Metallic nanoparticles (NPs) have been used in the healthcare industry as antioxidants, antimicrobials, and anticancer agents. With the increasing demand, there is a need for eco-friendly, cost-effective, efficient, and consistent production methods of nanoparticles. Recent studies show that NPs can be produced using bacterial cells, lowering the industrial and energy waste in the process. However, the current process requires extensive human labor, which brings viable results between batches, also varying in yield, and risking contamination. 

The current invention puts forward the design of a perfusion bioreactor for the synthesis and recovery of NPs produced by bacterial cultures. 

Technology Overview

The design of a specialized bioreactor is based on a conventional flat-bed bioreactor with compartmentalization into a holding compartment, a reacting compartment, and a collecting compartment, as well as an inline filtering system the, purifies nanoparticles produced by the bacteria.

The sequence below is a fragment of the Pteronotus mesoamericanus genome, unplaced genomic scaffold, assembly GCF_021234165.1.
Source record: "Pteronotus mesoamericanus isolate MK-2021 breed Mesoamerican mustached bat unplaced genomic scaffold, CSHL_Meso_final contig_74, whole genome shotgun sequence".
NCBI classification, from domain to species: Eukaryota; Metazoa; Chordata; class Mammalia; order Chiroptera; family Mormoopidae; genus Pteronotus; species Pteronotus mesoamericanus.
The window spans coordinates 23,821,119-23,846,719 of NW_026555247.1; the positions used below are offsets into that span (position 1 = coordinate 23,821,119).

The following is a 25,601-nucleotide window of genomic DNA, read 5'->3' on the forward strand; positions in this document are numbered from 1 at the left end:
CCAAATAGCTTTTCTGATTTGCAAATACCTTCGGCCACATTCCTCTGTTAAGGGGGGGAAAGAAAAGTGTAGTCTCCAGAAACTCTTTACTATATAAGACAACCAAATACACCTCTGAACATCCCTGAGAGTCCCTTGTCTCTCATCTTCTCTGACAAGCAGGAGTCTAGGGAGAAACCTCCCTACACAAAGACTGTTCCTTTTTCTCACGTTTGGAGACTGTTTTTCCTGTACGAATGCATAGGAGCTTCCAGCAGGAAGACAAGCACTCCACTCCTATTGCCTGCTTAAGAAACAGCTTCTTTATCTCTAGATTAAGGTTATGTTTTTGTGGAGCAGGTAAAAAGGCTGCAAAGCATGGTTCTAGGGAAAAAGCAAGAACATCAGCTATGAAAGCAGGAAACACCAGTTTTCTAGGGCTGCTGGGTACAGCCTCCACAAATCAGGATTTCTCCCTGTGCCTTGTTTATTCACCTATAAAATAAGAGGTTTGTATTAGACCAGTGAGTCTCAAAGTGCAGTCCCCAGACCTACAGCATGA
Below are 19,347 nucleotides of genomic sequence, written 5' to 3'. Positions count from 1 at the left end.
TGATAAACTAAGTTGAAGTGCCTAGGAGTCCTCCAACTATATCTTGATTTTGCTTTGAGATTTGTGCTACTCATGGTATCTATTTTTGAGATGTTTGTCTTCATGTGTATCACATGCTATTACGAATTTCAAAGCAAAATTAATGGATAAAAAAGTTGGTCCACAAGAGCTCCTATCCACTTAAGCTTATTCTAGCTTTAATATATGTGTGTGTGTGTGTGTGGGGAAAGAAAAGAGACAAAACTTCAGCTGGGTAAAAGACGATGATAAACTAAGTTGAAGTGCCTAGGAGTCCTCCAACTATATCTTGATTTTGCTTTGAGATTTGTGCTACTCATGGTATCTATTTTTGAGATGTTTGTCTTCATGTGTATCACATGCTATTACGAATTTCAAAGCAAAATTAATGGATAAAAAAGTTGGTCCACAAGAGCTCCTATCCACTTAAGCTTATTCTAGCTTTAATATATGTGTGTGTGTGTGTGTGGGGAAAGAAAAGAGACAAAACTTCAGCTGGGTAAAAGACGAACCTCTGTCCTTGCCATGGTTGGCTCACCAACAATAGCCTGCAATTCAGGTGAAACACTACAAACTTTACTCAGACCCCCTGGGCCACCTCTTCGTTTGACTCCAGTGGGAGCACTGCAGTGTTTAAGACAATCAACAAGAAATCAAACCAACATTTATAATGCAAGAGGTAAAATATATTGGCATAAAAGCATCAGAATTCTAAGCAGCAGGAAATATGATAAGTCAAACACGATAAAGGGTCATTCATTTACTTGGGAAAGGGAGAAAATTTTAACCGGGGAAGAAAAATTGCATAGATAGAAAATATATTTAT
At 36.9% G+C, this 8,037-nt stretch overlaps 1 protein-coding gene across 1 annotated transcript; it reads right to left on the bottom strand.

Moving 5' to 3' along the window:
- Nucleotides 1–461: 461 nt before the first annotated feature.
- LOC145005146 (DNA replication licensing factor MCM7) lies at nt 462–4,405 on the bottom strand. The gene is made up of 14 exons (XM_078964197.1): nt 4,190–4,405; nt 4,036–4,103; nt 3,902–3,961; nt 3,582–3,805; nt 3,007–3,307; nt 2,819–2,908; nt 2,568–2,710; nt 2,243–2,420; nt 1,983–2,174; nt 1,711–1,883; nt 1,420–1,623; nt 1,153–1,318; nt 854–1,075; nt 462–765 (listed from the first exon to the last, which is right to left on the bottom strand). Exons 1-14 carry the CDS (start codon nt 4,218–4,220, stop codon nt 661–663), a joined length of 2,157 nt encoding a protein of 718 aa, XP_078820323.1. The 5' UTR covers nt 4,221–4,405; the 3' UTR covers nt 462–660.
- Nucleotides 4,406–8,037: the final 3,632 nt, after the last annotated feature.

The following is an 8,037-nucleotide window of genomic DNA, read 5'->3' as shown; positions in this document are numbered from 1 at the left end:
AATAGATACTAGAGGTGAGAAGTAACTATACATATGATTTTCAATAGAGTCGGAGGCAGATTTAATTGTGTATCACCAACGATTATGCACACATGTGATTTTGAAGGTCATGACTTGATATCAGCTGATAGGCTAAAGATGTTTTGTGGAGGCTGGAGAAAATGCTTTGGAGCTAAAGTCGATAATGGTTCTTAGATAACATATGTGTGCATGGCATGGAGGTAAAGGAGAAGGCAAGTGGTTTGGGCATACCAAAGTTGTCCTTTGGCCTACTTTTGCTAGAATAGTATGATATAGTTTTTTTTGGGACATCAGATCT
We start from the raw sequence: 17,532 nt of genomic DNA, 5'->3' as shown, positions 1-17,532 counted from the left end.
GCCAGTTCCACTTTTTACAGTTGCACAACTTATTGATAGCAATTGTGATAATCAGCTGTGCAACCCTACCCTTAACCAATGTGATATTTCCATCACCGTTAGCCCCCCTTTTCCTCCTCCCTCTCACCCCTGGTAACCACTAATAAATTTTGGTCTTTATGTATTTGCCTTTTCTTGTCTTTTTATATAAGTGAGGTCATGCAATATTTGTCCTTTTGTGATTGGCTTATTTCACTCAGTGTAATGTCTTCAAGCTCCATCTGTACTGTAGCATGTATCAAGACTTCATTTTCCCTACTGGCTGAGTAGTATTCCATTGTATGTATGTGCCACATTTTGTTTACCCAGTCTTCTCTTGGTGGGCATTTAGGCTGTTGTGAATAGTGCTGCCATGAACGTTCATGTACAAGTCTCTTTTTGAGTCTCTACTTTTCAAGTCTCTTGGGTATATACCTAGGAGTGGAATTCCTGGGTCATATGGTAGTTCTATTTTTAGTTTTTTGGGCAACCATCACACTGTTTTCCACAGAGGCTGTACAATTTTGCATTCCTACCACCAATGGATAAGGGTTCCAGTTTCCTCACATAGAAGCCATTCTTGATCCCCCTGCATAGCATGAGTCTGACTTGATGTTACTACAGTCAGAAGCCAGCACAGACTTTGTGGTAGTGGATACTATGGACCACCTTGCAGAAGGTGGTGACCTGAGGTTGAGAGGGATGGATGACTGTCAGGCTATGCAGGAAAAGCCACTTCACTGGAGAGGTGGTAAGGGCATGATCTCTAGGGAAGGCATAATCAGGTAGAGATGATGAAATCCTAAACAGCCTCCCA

The structural design ensures the uniform medium exposure to all cultured cells and the prevention of cell loss due to the washout effect. The design utilizes material whose properties support the adhesion of bacterial cells throughout the exchange of culture medium and the maintenance of a biologically optimal environment. 


  • Consistency in nanoparticles produced 
  • Multiple production lines simultaneously 
  • Adaptable for production of various nanoparticles 
  • Reduction in required resources 
  • Increased efficiency of production 
  • Minimal human interference 
  • Minimal risk of contamination 


  • Bacteria’s cell culture: 
    • Nanoparticles production 
    • Cellulose and other polymers production 
  • Mammalian cells biocomponents production 
  • Yeast’s biocomponents production 


  • License 
  • Partnering 
  • Research collaboration 
Patent Information:
For Information, Contact:
Mark Saulich
Associate Director of Commercialization
Northeastern University
Linh Truong
David Medina Cruz
Thomas Webster
Cell Culture
nanomaterial synthesis